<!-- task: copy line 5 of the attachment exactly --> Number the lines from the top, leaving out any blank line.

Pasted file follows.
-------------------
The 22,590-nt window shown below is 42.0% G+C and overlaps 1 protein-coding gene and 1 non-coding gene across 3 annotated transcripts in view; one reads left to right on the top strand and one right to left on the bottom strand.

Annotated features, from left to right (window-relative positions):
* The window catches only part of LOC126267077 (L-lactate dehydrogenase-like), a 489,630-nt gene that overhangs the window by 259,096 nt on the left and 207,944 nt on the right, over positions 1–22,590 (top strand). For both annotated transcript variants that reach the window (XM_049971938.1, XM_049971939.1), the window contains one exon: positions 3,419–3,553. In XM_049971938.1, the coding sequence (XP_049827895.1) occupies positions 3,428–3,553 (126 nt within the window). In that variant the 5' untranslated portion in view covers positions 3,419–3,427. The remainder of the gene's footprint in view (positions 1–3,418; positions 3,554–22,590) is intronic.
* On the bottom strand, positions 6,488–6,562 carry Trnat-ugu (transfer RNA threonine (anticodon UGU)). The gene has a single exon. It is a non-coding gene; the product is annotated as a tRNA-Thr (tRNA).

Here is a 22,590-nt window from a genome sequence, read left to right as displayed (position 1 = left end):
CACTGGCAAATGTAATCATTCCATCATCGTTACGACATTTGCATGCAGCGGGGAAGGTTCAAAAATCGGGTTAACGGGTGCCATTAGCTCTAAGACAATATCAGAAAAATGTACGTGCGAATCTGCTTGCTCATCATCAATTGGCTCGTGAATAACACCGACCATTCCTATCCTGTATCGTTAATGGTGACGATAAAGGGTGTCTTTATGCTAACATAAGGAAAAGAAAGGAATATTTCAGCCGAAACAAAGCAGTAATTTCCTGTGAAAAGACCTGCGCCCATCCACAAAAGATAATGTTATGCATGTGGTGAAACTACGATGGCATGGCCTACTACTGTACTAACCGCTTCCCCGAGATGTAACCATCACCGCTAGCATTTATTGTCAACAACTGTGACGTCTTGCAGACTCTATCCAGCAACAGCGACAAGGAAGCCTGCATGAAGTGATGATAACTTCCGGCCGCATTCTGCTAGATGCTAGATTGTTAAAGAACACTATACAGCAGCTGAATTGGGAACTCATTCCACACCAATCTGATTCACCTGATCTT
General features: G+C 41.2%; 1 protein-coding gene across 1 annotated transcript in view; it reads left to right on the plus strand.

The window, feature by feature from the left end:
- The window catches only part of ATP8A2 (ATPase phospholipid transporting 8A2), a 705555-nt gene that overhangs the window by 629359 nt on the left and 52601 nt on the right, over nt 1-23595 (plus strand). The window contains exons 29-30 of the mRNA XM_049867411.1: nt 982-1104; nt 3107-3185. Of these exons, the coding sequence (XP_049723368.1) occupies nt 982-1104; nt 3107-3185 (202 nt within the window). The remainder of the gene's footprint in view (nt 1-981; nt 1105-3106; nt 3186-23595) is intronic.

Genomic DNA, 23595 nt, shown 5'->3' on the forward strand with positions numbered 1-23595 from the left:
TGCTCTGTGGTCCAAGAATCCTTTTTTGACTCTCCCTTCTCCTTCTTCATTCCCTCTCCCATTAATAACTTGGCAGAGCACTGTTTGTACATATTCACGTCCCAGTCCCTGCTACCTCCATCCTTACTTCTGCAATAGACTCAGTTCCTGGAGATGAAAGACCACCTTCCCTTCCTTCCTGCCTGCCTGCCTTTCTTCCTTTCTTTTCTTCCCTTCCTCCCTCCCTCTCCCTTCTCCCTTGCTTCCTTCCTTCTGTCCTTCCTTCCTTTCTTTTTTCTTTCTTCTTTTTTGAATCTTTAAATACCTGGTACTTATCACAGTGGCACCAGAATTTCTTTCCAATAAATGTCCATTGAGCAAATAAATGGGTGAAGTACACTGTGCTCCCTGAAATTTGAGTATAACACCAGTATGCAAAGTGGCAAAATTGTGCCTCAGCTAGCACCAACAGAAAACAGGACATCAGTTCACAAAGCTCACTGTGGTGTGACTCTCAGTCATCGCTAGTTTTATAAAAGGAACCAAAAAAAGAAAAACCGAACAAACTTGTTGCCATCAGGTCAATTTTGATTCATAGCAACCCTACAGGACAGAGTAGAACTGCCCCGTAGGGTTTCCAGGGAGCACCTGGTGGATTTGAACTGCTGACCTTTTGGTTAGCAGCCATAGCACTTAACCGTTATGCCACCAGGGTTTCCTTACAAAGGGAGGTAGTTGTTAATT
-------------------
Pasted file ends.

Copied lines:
Here is a 22,590-nt window from a genome sequence, read left to right as displayed (position 1 = left end):